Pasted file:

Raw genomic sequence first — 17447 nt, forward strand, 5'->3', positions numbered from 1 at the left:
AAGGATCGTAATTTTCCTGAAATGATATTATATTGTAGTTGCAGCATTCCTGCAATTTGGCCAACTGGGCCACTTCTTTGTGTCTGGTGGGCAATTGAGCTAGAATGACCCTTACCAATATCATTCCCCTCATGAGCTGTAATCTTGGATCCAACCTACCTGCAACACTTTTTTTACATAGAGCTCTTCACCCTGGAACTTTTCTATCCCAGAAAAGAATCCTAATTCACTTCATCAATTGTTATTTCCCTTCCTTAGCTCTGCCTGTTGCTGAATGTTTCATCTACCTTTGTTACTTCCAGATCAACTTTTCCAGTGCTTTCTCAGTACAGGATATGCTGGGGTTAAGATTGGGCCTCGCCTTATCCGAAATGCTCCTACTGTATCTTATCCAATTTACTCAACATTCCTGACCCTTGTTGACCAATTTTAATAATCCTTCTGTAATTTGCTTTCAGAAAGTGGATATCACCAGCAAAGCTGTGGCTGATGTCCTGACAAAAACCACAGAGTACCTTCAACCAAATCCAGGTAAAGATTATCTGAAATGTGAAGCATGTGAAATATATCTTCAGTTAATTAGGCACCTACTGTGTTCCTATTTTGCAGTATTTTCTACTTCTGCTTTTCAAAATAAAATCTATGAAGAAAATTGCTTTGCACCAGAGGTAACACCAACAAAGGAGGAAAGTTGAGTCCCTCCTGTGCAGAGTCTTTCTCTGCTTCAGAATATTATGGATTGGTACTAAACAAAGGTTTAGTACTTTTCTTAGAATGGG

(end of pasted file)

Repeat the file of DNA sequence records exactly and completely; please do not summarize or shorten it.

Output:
Raw genomic sequence first — 17447 nt, forward strand, 5'->3', positions numbered from 1 at the left:
AAGGATCGTAATTTTCCTGAAATGATATTATATTGTAGTTGCAGCATTCCTGCAATTTGGCCAACTGGGCCACTTCTTTGTGTCTGGTGGGCAATTGAGCTAGAATGACCCTTACCAATATCATTCCCCTCATGAGCTGTAATCTTGGATCCAACCTACCTGCAACACTTTTTTTACATAGAGCTCTTCACCCTGGAACTTTTCTATCCCAGAAAAGAATCCTAATTCACTTCATCAATTGTTATTTCCCTTCCTTAGCTCTGCCTGTTGCTGAATGTTTCATCTACCTTTGTTACTTCCAGATCAACTTTTCCAGTGCTTTCTCAGTACAGGATATGCTGGGGTTAAGATTGGGCCTCGCCTTATCCGAAATGCTCCTACTGTATCTTATCCAATTTACTCAACATTCCTGACCCTTGTTGACCAATTTTAATAATCCTTCTGTAATTTGCTTTCAGAAAGTGGATATCACCAGCAAAGCTGTGGCTGATGTCCTGACAAAAACCACAGAGTACCTTCAACCAAATCCAGGTAAAGATTATCTGAAATGTGAAGCATGTGAAATATATCTTCAGTTAATTAGGCACCTACTGTGTTCCTATTTTGCAGTATTTTCTACTTCTGCTTTTCAAAATAAAATCTATGAAGAAAATTGCTTTGCACCAGAGGTAACACCAACAAAGGAGGAAAGTTGAGTCCCTCCTGTGCAGAGTCTTTCTCTGCTTCAGAATATTATGGATTGGTACTAAACAAAGGTTTAGTACTTTTCTTAGAATGGG